THE MEN WE BECAME: My Friendship with John F. Kennedy, Jr.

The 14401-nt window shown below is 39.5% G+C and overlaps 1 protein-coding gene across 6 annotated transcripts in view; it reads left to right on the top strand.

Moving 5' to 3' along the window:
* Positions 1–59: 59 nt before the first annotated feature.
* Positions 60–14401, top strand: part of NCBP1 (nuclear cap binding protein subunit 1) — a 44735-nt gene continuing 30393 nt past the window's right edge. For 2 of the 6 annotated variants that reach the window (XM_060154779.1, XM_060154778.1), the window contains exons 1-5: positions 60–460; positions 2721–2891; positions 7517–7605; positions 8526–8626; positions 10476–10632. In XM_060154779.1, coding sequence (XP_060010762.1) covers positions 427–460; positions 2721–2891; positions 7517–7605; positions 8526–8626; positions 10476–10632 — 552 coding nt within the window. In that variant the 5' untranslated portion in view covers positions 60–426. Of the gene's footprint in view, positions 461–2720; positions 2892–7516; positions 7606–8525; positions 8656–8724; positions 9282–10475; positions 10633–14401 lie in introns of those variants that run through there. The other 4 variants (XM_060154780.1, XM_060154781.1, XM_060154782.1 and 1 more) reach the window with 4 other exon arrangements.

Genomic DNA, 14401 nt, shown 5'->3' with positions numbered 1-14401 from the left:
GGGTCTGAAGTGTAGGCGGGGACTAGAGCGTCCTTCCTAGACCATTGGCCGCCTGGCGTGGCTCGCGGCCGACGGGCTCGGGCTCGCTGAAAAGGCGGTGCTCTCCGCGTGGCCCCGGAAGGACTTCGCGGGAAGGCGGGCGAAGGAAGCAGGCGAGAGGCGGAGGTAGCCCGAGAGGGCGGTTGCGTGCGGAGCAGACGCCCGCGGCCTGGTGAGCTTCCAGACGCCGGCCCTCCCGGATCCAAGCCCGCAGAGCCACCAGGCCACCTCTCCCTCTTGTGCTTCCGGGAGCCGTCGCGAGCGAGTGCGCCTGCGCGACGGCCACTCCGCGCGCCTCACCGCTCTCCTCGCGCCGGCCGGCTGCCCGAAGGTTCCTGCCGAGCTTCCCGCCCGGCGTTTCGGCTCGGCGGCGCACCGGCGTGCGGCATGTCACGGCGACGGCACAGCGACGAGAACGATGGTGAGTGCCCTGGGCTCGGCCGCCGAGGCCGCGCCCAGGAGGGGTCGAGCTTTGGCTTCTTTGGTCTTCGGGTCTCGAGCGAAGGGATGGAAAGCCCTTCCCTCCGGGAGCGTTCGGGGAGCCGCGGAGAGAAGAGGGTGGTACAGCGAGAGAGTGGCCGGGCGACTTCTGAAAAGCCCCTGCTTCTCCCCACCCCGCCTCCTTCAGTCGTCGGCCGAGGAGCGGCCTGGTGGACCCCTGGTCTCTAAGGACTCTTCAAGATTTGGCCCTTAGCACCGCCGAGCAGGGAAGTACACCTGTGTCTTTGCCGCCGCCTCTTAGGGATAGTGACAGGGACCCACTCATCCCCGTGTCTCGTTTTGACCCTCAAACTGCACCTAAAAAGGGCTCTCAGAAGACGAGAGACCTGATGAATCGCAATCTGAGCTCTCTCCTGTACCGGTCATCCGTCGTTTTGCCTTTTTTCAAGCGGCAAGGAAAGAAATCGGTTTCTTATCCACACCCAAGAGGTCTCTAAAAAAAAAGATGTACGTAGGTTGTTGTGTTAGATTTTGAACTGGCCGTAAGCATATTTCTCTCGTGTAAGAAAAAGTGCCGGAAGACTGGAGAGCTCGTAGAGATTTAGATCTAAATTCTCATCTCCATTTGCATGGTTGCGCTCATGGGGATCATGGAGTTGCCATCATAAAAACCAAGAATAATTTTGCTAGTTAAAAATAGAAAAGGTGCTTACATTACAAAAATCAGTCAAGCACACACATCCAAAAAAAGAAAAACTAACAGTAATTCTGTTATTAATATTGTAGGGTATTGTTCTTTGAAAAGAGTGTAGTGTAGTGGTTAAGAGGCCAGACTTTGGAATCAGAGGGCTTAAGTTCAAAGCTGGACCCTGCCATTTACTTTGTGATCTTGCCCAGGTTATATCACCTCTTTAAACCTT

Of all of the banter recounted in this extended eulogy to his late friend, the most germane conversation comes when the author recalls his friend John F. Kennedy Jr. reading Johnny We Hardly Knew Ye, Ken O'Donnell and Mike Powers's memoir of the late president John F. Kennedy. The author writes, "[John] even suggested that I'd be writing about him one day." That quote almost serves as an ethical balm for the reader concerned that JFK Jr.'s life has been written about and exploited by so many. Though far from an autobiographical masterpiece, this book offers Kennedy voyeurs an exciting dose of nostalgia. Littell's account is adoring but not hagiographic. While most of the anecdotes involve the mundane stuff of male friendship, Littell acknowledges certain not-so-shocking facts distorted in the tabloids, such as John's seeking therapy after failing the bar exam for the second time, his occasional use of marijuana, his vanity and his marital difficulties. Littell's narrative is also a commentary on fame—and how fame affects all who are touched by it. Littell claims that John trusted him not because Littell worshiped his celebrity, but because he didn't: they became "closer each time [Robert] pushed [John's] public self away." In one telling episode, Littell plops himself down beside Jacqueline Kennedy Onassis after making a joke about John and his friends, and she gaily chides him, "I so love your irreverence." That irreverence is on full display in this sweet, heartfelt panegyric, which will undoubtedly be snapped up by readers of Laurence Leamer's Sons of Camelot . 35 b&w photos not seen by PW . First serial to Redbook. (June)